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With regard to similars, especially one vertical and one horizontal, they should be clearer about their policy because rejections (as far as I know) hurt your search results.  The same goes for limited commercial value or not what we are looking for or whatever they say now, why not post a list of things not to submit.  Some images that have been rejected at DT for "not what we are looking for"  have sold for over 1,000 times at IS, maybe it's bad business but it's their business.

alias

« Reply #8 on: September 26, 2009, 12:50 »
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It would be stupid for them to reject horizontal and vertical images as too similar given that the images would be used differently on a page.

Exception being an objected isolated, in which case the only difference would be empty space.

« Reply #9 on: September 26, 2009, 13:25 »
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Vertical x horizontal is totally ok.  Different setups is totally ok if they are really different - changing a round plate for a square plate isn't that much different.  :)

Now I know how some people say they can produce 100+ usable images in one day.   ;D


« Reply #10 on: September 26, 2009, 13:29 »
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Only you need is be an admin "favourite photographer" and you can get lots and lots of images accepted  ;D ;D ;D ;D

traveler1116

« Reply #11 on: September 26, 2009, 14:40 »
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Vertical x horizontal is totally ok.  Different setups is totally ok if they are really different - changing a round plate for a square plate isn't that much different.  :)

Now I know how some people say they can produce 100+ usable images in one day.   ;D



Sometimes its hard to tell what will sell, I shot a bunch of doors from a city in Ecuador and a lot were rejected for being similar.  Yes they all were doors, all different doors, the thing is that on SS some sell well and some don't sell at all but who knows which will be the ones to sell.  Obviously not me, the ones that sold were the ones I thought I shouldn;t upload while the ones I liked sold well.  Who knows, DT punishes rejects by lowering your place in the search so just don't upload any similars even if they might be the ones people want, I guess that's the lesson.

« Reply #12 on: September 26, 2009, 15:43 »
0
With regard to similars, especially one vertical and one horizontal, they should be clearer about their policy because rejections (as far as I know) hurt your search results.  The same goes for limited commercial value or not what we are looking for or whatever they say now, why not post a list of things not to submit.  Some images that have been rejected at DT for "not what we are looking for"  have sold for over 1,000 times at IS, maybe it's bad business but it's their business.

Actuallly, it our business too (but we can vote with our feet!)  If DT is going to factor acceptance rate into search results then they need to be particularly careful about rejections for bogus reasons and favoritism.

fred

« Reply #13 on: September 26, 2009, 16:24 »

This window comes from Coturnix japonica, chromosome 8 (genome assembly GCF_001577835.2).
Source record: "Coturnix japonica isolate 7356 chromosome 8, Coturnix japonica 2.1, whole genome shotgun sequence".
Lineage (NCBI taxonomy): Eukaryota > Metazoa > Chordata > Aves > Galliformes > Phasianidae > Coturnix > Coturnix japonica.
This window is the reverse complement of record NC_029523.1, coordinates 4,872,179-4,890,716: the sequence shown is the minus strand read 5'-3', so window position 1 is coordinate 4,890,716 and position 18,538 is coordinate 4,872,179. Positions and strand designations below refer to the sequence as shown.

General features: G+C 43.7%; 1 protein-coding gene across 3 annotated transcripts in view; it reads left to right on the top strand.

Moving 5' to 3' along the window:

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On the contrary, I believe this is the exception rather than the rule, as it is my understanding that most of the sites do not allow their reviewers to review elsewhere.

I am fairly certain this is correct.

« Reply #14 on: September 27, 2009, 14:16 »
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Sometimes its hard to tell what will sell, I shot a bunch of doors from a city in Ecuador and a lot were rejected for being similar.  Yes they all were doors, all different doors, the thing is that on SS some sell well and some don't sell at all but who knows which will be the ones to sell.  Obviously not me, the ones that sold were the ones I thought I shouldn;t upload while the ones I liked sold well.  Who knows, DT punishes rejects by lowering your place in the search so just don't upload any similars even if they might be the ones people want, I guess that's the lesson.
[youtube][/youtube]

i agree completely - problem is, the day after getting rejects as "too similar" i'll get shots from the next batch accepted;   if reviewers are paid by # of reviews, it's far easier to reject for 'similar' since you can do it with thumbnails.   it's frustrating since our income is dependent on factors totally outside of the content and quality of our work.

i would stop sending similars if i could figure out which f the 10 DIFFERENT images all agencies will accept, but each agency will accept 1-4 of a given series, and the ones chosen are not the same ones.  it's unfortunate since bits are so cheap there's no reason not to offer everything of quality

there is a solution to this and some enterprising new agency could use it to REALLY distinguish themselves - accept ALL technically correct images, but develop a search and display algorithm that actually helps the user.  eg, if i enter "fall leaves" i'd first get images showing a range from detailed macros to panoramic landscapes, and the user can then drill down; when there's a series of similar images by one photographer, determined by image analysis, only 1 is shown, with indication of 'more'